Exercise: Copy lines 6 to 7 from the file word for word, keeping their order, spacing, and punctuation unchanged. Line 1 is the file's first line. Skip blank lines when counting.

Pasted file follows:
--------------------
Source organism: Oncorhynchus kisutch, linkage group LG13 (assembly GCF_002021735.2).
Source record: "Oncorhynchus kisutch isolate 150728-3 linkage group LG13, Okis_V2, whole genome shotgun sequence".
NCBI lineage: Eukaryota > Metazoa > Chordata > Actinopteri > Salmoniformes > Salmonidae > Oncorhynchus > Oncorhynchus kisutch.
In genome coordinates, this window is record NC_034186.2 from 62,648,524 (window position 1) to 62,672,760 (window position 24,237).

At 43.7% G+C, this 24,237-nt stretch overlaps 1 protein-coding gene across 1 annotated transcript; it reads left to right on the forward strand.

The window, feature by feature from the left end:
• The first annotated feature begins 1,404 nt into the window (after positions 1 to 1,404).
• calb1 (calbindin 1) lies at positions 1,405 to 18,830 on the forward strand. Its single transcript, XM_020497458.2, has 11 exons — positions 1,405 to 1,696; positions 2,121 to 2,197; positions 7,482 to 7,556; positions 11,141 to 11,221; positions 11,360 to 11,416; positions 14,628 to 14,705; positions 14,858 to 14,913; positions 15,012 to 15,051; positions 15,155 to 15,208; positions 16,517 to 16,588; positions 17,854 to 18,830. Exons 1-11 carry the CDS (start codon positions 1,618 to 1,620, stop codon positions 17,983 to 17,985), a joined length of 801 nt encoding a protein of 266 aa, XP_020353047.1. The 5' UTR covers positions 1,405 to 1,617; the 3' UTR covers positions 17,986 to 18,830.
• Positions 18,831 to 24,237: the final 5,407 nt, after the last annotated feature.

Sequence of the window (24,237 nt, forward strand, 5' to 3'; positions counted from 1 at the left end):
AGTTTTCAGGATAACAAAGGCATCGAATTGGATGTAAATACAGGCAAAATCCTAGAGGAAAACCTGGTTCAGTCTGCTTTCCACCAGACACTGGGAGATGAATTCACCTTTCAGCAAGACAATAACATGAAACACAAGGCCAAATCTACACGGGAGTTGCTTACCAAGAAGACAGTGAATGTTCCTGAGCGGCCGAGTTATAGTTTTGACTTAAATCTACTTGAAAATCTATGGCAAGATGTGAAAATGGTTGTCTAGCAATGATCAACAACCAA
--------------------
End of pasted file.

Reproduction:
The window, feature by feature from the left end:
• The first annotated feature begins 1,404 nt into the window (after positions 1 to 1,404).